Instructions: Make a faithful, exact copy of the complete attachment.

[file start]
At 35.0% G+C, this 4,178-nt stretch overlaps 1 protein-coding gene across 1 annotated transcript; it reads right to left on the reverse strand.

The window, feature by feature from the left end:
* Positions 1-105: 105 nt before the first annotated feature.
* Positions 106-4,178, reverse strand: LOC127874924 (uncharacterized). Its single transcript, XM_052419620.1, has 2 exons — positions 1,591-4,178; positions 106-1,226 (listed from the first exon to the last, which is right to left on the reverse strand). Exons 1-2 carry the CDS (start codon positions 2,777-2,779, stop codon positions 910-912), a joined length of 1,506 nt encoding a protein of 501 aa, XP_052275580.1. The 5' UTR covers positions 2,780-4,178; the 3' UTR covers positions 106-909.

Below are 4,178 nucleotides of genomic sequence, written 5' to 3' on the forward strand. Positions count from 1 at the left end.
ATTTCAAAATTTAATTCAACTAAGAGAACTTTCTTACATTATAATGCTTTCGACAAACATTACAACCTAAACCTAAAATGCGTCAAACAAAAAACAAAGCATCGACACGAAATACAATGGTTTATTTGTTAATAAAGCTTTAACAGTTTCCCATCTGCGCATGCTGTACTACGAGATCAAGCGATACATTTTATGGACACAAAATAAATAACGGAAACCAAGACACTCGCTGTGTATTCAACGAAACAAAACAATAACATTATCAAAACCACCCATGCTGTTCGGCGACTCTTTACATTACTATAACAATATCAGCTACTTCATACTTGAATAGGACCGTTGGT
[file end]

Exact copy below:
At 35.0% G+C, this 4,178-nt stretch overlaps 1 protein-coding gene across 1 annotated transcript; it reads right to left on the reverse strand.

The window, feature by feature from the left end:
* Positions 1-105: 105 nt before the first annotated feature.
* Positions 106-4,178, reverse strand: LOC127874924 (uncharacterized). Its single transcript, XM_052419620.1, has 2 exons — positions 1,591-4,178; positions 106-1,226 (listed from the first exon to the last, which is right to left on the reverse strand). Exons 1-2 carry the CDS (start codon positions 2,777-2,779, stop codon positions 910-912), a joined length of 1,506 nt encoding a protein of 501 aa, XP_052275580.1. The 5' UTR covers positions 2,780-4,178; the 3' UTR covers positions 106-909.

Below are 4,178 nucleotides of genomic sequence, written 5' to 3' on the forward strand. Positions count from 1 at the left end.
ATTTCAAAATTTAATTCAACTAAGAGAACTTTCTTACATTATAATGCTTTCGACAAACATTACAACCTAAACCTAAAATGCGTCAAACAAAAAACAAAGCATCGACACGAAATACAATGGTTTATTTGTTAATAAAGCTTTAACAGTTTCCCATCTGCGCATGCTGTACTACGAGATCAAGCGATACATTTTATGGACACAAAATAAATAACGGAAACCAAGACACTCGCTGTGTATTCAACGAAACAAAACAATAACATTATCAAAACCACCCATGCTGTTCGGCGACTCTTTACATTACTATAACAATATCAGCTACTTCATACTTGAATAGGACCGTTGGT